Perhaps the most dramatic portions of the record not considered by the court relate to the evidence presented by plaintiffs of SAC Held's unprecedented effort to control and put a spin on the publicity concerning the bombing.   This court's order did not consider (1) Held's August 14, 1990, teletype to FBI headquarters asking headquarters to act to stifle national press criticism of the FBI's role in the case which showed exquisitely detailed knowledge of the facts of the case (plaintiffs' opposition, p. 12); (2) testimony by Reikes, the supervisory special agent, that Held was continuously agitated by press inquiries concerning the case and that he told Reikes to do what Reikes could to stop the press criticism (plaintiffs' opposition, p. 13); (3) continual inquiries from headquarters to Held expressing concern about intense Congressional interest in the criticism leveled against the FBI concerning its handling of the bombing investigation (plaintiffs' opposition, p. 9 and Exhibit E); (4) the August 2, 1990, teletype from FBI headquarters to Held asking for weekly updates on the investigation because of the unprecedented publicity and headquarters' agitated follow-up of October 24, 1990, demanding the weekly summaries and admonishing FBI San Francisco for placing in the bombing file copies of threatening letters to Charles Hurwitz, the timber baron and antagonist of plaintiffs, and archly informing FBI San Francisco that "there does not appear to be a connection" between the two matters, showing that even FBI headquarters felt that FBI San Francisco was going beyond purview (Exhibit h, pp. 133-134 of plaintiffs' qualified immunity motion).

The significance of these matters of record not considered by the court is twofold.  First, Held's blanket denials of involvement or knowledge not only should not have been weighed in this summary judgment motion, but are themselves not credible.  Second, Held's concern with this massive public interest in the FBI's role in the bombing investigation is at the very least evidence not considered by this court of supervisory condoning of subordinates' violations which imposes liability under Johnson v. Duffy, 588 F.2d 740,.743-744 (9th Cir. 1978), is evidence of supervisory indifference which imposes liability under Slakan v. Porter, 737 F.2d 368, 373, (4th Cir. 1984) and Zatler v. Wainwright, 802 F.2d 397, 401 (11th Cir. 1986); shows condoning or ratification of prohibited behavior which imposes liability under Larez v. City of Los Angeles, 946 F.2d 630, 646, 649 (9th Cir. 1991); and is comparable to the widespread media suggestions of misconduct which support an inference of supervisory notice under the holding of McClelland v. Facteau, 610 F.2d 693, 697-698 (10th Cir. 1979).


This court erred when it stated (Order, 65:2-4) that "... there is no evidence that SAIC Held had any duty to supervise the day-to-day activities in any given investigation."  That duty is not factual but is imposed by law, either administratively or by judicial decision.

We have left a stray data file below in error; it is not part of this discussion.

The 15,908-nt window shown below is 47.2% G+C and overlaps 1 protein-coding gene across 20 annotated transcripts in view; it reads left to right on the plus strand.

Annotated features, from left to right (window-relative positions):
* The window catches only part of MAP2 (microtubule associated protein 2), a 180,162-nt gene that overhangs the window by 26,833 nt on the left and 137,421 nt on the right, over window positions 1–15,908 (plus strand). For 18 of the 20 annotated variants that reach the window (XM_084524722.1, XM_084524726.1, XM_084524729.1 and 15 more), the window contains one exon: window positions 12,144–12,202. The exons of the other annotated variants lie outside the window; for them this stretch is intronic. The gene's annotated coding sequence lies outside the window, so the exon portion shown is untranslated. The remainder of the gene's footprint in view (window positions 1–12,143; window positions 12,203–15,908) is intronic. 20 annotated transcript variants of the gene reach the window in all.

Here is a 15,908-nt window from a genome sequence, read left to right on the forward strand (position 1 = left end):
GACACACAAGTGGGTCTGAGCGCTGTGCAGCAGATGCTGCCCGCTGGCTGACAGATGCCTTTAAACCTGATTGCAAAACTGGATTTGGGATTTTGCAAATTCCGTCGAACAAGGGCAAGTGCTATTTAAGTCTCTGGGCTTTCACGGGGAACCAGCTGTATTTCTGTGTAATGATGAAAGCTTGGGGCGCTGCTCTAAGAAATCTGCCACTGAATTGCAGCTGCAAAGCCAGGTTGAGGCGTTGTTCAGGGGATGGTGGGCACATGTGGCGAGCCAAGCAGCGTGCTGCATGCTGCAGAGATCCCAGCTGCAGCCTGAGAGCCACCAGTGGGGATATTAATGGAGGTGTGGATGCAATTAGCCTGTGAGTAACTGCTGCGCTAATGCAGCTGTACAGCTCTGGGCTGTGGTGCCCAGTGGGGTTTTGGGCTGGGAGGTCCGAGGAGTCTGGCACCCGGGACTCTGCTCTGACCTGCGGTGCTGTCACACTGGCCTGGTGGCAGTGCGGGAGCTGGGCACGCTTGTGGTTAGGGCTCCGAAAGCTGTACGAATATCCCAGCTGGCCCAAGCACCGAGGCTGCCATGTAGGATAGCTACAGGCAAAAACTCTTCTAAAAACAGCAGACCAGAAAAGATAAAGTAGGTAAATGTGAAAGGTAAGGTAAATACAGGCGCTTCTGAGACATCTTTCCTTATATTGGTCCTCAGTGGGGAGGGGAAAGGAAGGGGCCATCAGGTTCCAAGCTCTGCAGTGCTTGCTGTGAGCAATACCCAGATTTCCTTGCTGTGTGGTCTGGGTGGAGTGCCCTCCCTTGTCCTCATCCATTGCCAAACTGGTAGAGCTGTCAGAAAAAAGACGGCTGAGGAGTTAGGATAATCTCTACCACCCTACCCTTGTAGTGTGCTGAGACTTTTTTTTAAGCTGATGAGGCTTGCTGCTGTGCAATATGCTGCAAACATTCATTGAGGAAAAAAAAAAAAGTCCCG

Administratively, the FBI's Manual of Investigative Operations and Procedures (MIOG) provides in Part I section 174-5 that investigations of "... a bombing ... which will be the subject of a major investigation ..." shall be "... under the personal supervision of the SAC and should cover all investigative steps to insure that evidence is preserved and logical investigation instituted immediately."  (Emphasis added.)  MIOG further mandates in Part I section 137-2(1) that "[t]he SAC ... is personally responsible ... for the establishment of informant coverage ..." and in section 137-2(2) that "Supervisory Special Agents are responsible for the development and operation of informants by the agents under their supervision."  (Emphasis added.)  Held admitted that information from the "heavy hitters" informant was the sole predicate for FBI involvement in the bombing investigation.  (Held deposition at pp. 17-22, exhibit to plaintiffs' opposition to Held motion for summary judgment.)

Supervisory liability may be premised on a violation of duties imposed by regulations.  (Johnson v. Duffy, supra, 588 F.2d at 744.  Thus,  FBI MIOG regulations mandated that the San Francisco SAC, Held, assume personal supervision of the bombing investigation and that he and his supervisors, Webb and Appel, are personally responsible for the informant's tip which focused suspicion on plaintiffs.  Thus, the issue is not disputed facts of the personal involvement of supervisors, but a violation of an affirmative set of administration obligations by them.

Judicially, the case law cited in the previous section of this memorandum imposes supervisory liability when evidence is susceptible to an interpretation of supervisory indifference to prohibited behavior.  The order granting summary judgment combined the triple vices of weighing disputed facts against plaintiffs, of ignoring the legally imposed duty to extract a supervisory head from the sand, and forgetting that evidence of involvement in a conspiracy must of necessity be indirect.  The decision of the Court of Appeals reversing the grant of summary judgment to Oakland supervisors was based on two of these three points.  (See Mendocino Environmental Center v. Mendocino County, 192 F.3d 1283 (9th Cir. 1999); "... [U]nlawful conspiracy is generally a factual issue ... so long as there is a possibility that the jury can infer ...." [192 F.3d at 1301 (emphasis added)]; "The possibility that other inferences could be drawn ... does not entitled them to summary judgment" [192 F.3d at 1303]; "Such an agreement need not be overt ...." [192 F.3d at 1301]; "Direct evidence ... will only rarely be available."  [192 F.3d at 1302.].)

The teachings of last year's Court of Appeals decision mandate reconsideration.

This court should allow plaintiffs to formally and with sufficient room for documentation move for reconsideration of the order granting summary judgment to FBI supervisory personnel.

Dated:  July 14, 2000

Respectfully submitted,

Marvin Stender
Attorney for Plaintiffs